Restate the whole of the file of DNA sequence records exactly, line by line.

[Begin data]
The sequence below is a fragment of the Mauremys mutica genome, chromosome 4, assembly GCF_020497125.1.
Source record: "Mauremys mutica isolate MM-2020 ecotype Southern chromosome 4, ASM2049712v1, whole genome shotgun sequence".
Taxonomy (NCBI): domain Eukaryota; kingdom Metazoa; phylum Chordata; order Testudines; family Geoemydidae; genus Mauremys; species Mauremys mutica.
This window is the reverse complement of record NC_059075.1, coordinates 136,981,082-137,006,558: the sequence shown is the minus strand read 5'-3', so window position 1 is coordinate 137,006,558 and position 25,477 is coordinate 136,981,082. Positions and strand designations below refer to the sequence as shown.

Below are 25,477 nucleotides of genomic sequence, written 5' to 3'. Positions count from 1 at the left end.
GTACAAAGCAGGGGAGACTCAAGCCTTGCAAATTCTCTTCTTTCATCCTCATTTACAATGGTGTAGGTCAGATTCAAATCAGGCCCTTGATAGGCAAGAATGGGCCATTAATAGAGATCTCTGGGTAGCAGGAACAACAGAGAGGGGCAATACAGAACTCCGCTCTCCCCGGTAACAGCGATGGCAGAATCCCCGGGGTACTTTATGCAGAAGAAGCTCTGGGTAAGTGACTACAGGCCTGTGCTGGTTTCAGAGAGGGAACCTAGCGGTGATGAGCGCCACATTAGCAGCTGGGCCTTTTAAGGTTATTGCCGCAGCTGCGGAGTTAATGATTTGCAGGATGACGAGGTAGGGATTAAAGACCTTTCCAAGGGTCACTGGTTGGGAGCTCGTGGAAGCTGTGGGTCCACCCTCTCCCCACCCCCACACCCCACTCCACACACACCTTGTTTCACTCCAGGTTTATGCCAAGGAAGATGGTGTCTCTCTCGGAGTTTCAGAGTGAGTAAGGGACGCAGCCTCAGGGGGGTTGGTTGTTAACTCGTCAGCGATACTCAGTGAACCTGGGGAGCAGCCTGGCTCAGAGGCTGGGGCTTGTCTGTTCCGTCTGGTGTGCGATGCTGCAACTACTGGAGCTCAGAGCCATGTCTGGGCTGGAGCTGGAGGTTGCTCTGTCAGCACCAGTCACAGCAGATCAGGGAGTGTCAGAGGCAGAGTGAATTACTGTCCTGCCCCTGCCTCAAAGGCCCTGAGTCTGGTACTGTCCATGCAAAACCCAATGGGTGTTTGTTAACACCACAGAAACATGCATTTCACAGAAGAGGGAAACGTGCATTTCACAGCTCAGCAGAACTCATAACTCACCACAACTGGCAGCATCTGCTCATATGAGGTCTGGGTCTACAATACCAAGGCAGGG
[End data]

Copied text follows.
The sequence below is a fragment of the Mauremys mutica genome, chromosome 4, assembly GCF_020497125.1.
Source record: "Mauremys mutica isolate MM-2020 ecotype Southern chromosome 4, ASM2049712v1, whole genome shotgun sequence".
Taxonomy (NCBI): domain Eukaryota; kingdom Metazoa; phylum Chordata; order Testudines; family Geoemydidae; genus Mauremys; species Mauremys mutica.
This window is the reverse complement of record NC_059075.1, coordinates 136,981,082-137,006,558: the sequence shown is the minus strand read 5'-3', so window position 1 is coordinate 137,006,558 and position 25,477 is coordinate 136,981,082. Positions and strand designations below refer to the sequence as shown.

Below are 25,477 nucleotides of genomic sequence, written 5' to 3'. Positions count from 1 at the left end.
GTACAAAGCAGGGGAGACTCAAGCCTTGCAAATTCTCTTCTTTCATCCTCATTTACAATGGTGTAGGTCAGATTCAAATCAGGCCCTTGATAGGCAAGAATGGGCCATTAATAGAGATCTCTGGGTAGCAGGAACAACAGAGAGGGGCAATACAGAACTCCGCTCTCCCCGGTAACAGCGATGGCAGAATCCCCGGGGTACTTTATGCAGAAGAAGCTCTGGGTAAGTGACTACAGGCCTGTGCTGGTTTCAGAGAGGGAACCTAGCGGTGATGAGCGCCACATTAGCAGCTGGGCCTTTTAAGGTTATTGCCGCAGCTGCGGAGTTAATGATTTGCAGGATGACGAGGTAGGGATTAAAGACCTTTCCAAGGGTCACTGGTTGGGAGCTCGTGGAAGCTGTGGGTCCACCCTCTCCCCACCCCCACACCCCACTCCACACACACCTTGTTTCACTCCAGGTTTATGCCAAGGAAGATGGTGTCTCTCTCGGAGTTTCAGAGTGAGTAAGGGACGCAGCCTCAGGGGGGTTGGTTGTTAACTCGTCAGCGATACTCAGTGAACCTGGGGAGCAGCCTGGCTCAGAGGCTGGGGCTTGTCTGTTCCGTCTGGTGTGCGATGCTGCAACTACTGGAGCTCAGAGCCATGTCTGGGCTGGAGCTGGAGGTTGCTCTGTCAGCACCAGTCACAGCAGATCAGGGAGTGTCAGAGGCAGAGTGAATTACTGTCCTGCCCCTGCCTCAAAGGCCCTGAGTCTGGTACTGTCCATGCAAAACCCAATGGGTGTTTGTTAACACCACAGAAACATGCATTTCACAGAAGAGGGAAACGTGCATTTCACAGCTCAGCAGAACTCATAACTCACCACAACTGGCAGCATCTGCTCATATGAGGTCTGGGTCTACAATACCAAGGCAGGG